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Elon Musk Uses Economies of Scale & Vertical Integration to Revolutionize Auto Industry

When economics professors explain the concept of an industry with high “barriers to entry,” the examples they usually reach for are automobiles and space flight. Setting up a lemonade stand (or, these days, a software company) may be child’s play, but the complexity and massive capital requirements of the “metal-bending industries” have kept them more or less closed shops for as long as they’ve existed.

Originally published on the EV Annex blog.
By Charles Morris

When economics professors explain the concept of an industry with high “barriers to entry,” the examples they usually reach for are automobiles and space flight. Setting up a lemonade stand (or, these days, a software company) may be child’s play, but the complexity and massive capital requirements of the “metal-bending industries” have kept them more or less closed shops for as long as they’ve existed.

So, how did two spunky startups come to dominate these two impenetrable industries within the space of a few years? Many have pondered this question, and several plausible answers have been found — most having to do with disruptive technology. However, innovative technology, or an innovative business model, will only take you so far. One of the reasons it’s so hard to challenge the Toyotas and Boeings of the world is their economies of scale. You may be able to build a great car, or a spaceship, in your garage, but you’ll never be able to sell it at a reasonable price unless you can build thousands of cars, or dozens of spaceships.

As Enrique Dans writes in a recent piece published in Forbes, for Elon Musk and his fellow visionaries at Tesla and SpaceX, economies of scale don’t represent an obstacle, but rather an integral part of the companies’ respective business plans.

Economies of scale are what allows SpaceX to put satellites, and now human astronauts, into orbit at a fraction of the usual cost. By making its booster rockets (and other components, such as fairings) reusable, the company is able to reduce not only the hardware costs of launching payloads into space, but also the turnaround time between launches. SpaceX’s Starlink project, which may involve deploying as many as 42,000 satellites to provide global internet access, would never be viable without keeping the cost of each launch to a minimum. More launches translate to lower costs per launch.

SpaceX’s sister company, Tesla, also relies on economies of scale. Elon and his merry men and women understood from the beginning that the only way to get battery costs down would be to manufacture lots of them — that’s why Tesla started building the Gigafactory well in advance of beginning volume production of Model 3.

Believe it or not, economies of scale represent one reason that Tesla is beating the much larger legacy automakers at their own game. (Oh, the irony!) Whereas Tesla enjoys healthy profit margins, at least on its higher-priced models, other carmakers complain that they can’t make a profit on EVs. According to a recent report from Lux Research, prices of EVs from the traditional brands have dropped drastically since 2016, but most remain unprofitable. Of course, this isn’t likely to change as long as the companies insist on producing just enough EVs to satisfy regulations in markets such as California.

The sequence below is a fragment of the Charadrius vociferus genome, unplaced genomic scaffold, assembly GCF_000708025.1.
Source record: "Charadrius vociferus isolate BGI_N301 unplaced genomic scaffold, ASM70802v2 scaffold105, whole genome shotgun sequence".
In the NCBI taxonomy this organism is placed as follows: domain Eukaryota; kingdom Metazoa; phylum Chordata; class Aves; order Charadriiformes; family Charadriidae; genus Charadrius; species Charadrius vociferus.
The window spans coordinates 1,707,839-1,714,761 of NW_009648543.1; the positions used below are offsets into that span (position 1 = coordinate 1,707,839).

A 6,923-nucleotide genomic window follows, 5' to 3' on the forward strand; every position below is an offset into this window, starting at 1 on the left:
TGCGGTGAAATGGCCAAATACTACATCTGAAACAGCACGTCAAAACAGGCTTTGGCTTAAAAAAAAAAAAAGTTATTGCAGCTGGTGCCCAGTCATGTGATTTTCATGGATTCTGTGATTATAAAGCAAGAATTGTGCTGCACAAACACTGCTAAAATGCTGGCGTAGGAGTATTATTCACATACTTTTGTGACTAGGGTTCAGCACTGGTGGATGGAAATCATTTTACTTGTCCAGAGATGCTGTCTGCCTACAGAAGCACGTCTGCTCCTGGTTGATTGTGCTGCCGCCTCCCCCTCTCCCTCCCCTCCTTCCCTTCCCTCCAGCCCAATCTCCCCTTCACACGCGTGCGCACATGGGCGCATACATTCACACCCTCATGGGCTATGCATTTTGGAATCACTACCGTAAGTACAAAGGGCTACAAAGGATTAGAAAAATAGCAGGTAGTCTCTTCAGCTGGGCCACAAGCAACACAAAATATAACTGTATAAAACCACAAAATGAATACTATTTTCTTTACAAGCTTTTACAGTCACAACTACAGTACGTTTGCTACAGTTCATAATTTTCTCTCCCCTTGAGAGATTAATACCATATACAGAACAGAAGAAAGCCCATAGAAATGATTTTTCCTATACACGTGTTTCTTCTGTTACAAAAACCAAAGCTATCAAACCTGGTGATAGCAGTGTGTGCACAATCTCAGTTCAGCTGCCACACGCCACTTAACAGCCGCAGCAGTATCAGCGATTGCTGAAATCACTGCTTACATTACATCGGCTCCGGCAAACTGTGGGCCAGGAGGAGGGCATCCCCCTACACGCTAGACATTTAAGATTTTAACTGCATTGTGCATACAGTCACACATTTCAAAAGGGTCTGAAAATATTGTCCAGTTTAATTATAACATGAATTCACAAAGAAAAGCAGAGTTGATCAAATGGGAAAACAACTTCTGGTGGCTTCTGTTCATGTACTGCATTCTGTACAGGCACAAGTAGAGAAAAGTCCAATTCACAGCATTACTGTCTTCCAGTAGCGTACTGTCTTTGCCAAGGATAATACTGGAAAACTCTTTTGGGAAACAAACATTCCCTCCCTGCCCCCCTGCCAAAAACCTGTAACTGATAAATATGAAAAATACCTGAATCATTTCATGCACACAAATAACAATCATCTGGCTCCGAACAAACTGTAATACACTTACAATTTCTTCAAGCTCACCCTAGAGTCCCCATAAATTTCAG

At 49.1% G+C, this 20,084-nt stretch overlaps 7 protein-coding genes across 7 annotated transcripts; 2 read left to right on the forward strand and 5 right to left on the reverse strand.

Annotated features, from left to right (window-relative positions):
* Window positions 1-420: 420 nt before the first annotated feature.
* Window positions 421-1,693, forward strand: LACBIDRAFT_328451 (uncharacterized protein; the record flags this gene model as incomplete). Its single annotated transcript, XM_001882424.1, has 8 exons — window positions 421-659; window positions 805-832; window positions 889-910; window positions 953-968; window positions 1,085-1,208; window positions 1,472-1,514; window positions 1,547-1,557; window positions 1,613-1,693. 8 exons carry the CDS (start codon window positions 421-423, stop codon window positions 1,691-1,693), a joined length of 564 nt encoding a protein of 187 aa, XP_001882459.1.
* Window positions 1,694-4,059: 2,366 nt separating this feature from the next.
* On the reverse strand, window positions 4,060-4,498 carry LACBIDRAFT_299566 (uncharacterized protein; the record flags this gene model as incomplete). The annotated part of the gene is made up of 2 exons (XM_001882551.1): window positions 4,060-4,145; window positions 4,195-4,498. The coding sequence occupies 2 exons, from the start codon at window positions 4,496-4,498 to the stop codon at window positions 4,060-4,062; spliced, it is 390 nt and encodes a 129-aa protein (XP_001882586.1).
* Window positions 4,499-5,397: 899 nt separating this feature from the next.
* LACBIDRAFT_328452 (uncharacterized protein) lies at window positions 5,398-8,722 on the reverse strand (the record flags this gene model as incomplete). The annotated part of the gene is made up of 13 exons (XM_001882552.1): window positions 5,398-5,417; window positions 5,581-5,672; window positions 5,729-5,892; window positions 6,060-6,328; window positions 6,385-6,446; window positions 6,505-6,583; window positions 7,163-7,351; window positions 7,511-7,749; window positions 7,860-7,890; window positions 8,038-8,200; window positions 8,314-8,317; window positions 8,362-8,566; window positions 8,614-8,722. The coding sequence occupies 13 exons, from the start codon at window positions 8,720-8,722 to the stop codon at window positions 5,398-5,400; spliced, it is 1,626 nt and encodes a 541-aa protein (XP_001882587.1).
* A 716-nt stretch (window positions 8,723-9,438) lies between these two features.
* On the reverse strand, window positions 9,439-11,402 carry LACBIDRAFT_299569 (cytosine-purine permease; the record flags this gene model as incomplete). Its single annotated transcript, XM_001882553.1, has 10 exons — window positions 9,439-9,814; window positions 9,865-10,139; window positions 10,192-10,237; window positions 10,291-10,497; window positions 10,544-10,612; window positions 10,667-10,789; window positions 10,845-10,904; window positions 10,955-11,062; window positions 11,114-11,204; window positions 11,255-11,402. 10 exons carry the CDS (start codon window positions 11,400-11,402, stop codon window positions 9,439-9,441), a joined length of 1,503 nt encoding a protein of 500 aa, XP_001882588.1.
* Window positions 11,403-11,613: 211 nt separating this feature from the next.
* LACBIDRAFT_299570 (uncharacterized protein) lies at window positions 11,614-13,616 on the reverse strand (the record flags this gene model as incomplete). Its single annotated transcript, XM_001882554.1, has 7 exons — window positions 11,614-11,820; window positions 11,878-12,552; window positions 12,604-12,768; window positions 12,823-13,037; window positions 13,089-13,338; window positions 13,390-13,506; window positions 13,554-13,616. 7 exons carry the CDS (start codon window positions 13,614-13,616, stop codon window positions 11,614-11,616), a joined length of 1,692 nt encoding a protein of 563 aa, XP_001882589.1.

Tesla continuously upgrades its production processes to improve quality and squeeze out costs, and most of these innovations rely on economies of scale to make them feasible.

One of the big changes from Model 3 to Model Y is that the latter uses two huge cast pieces of aluminum for its rear underbody. This replaces some 70 smaller parts, and allows the size of the body shop to be reduced by about 30%. Later this year, Tesla hopes to make the rear underbody a single-piece casting. However, this will require “the world’s biggest casting machine, which we have two of,” as Elon Musk explained to the Third Row Podcast. “It’s around a 6,000-ton casting machine. It’s the size of a small house.” Tesla could never justify the expense of such a gargantuan contraption unless the company planned to use it to build hundreds of thousands of cars.

Another important aspect of Tesla’s manufacturing revolution is vertical integration. When it started out with the Roadster, the young company had no choice but to follow the usual auto industry practice of relying on other companies for key components, and even for vehicle assembly. Once it started building Models S and X, Tesla soon found that outside suppliers weren’t able to keep up with its rapid innovations, and it gradually brought more and more operations under its own roof. Tesla is said to be the only auto firm that makes its own seats; it dropped Mobileye as a supplier of the computer that powers Autopilot, and now makes the necessary computers in-house; and it is widely believed to be close to making its own battery cells.

Tesla’s mission is to convert the entire global transport system to electric power, just as SpaceX’s mission is to make humans an interplanetary species. Tesla isn’t waiting for the legacy automakers to take the lead — on the contrary, it’s scaling up at warp speed to produce EVs in huge volumes. At the heart of this strategy lies a thorough understanding of the power of economies of scale.

 
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